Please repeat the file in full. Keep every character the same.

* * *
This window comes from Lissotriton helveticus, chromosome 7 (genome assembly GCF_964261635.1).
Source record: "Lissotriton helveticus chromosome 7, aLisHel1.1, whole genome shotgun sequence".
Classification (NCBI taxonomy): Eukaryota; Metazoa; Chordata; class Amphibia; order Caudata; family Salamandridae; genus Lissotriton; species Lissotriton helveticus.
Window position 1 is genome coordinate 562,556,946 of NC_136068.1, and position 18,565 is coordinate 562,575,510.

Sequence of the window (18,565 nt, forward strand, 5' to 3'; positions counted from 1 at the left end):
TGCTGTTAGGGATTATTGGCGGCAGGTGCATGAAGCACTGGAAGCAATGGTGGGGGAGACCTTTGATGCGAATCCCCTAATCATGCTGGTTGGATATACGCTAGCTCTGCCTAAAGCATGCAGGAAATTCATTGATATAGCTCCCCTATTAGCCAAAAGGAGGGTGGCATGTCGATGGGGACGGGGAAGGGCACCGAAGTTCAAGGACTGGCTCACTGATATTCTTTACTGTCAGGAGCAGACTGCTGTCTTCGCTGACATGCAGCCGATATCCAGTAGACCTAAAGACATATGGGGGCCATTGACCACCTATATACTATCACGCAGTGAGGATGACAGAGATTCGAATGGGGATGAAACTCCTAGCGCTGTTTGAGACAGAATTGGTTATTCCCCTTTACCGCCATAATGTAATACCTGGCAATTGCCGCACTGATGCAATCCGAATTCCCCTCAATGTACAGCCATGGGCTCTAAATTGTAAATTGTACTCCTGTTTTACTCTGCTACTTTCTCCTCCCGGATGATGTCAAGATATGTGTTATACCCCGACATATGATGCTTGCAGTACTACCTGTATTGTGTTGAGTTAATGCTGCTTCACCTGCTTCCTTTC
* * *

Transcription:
This window comes from Lissotriton helveticus, chromosome 7 (genome assembly GCF_964261635.1).
Source record: "Lissotriton helveticus chromosome 7, aLisHel1.1, whole genome shotgun sequence".
Classification (NCBI taxonomy): Eukaryota; Metazoa; Chordata; class Amphibia; order Caudata; family Salamandridae; genus Lissotriton; species Lissotriton helveticus.
Window position 1 is genome coordinate 562,556,946 of NC_136068.1, and position 18,565 is coordinate 562,575,510.

Sequence of the window (18,565 nt, forward strand, 5' to 3'; positions counted from 1 at the left end):
TGCTGTTAGGGATTATTGGCGGCAGGTGCATGAAGCACTGGAAGCAATGGTGGGGGAGACCTTTGATGCGAATCCCCTAATCATGCTGGTTGGATATACGCTAGCTCTGCCTAAAGCATGCAGGAAATTCATTGATATAGCTCCCCTATTAGCCAAAAGGAGGGTGGCATGTCGATGGGGACGGGGAAGGGCACCGAAGTTCAAGGACTGGCTCACTGATATTCTTTACTGTCAGGAGCAGACTGCTGTCTTCGCTGACATGCAGCCGATATCCAGTAGACCTAAAGACATATGGGGGCCATTGACCACCTATATACTATCACGCAGTGAGGATGACAGAGATTCGAATGGGGATGAAACTCCTAGCGCTGTTTGAGACAGAATTGGTTATTCCCCTTTACCGCCATAATGTAATACCTGGCAATTGCCGCACTGATGCAATCCGAATTCCCCTCAATGTACAGCCATGGGCTCTAAATTGTAAATTGTACTCCTGTTTTACTCTGCTACTTTCTCCTCCCGGATGATGTCAAGATATGTGTTATACCCCGACATATGATGCTTGCAGTACTACCTGTATTGTGTTGAGTTAATGCTGCTTCACCTGCTTCCTTTC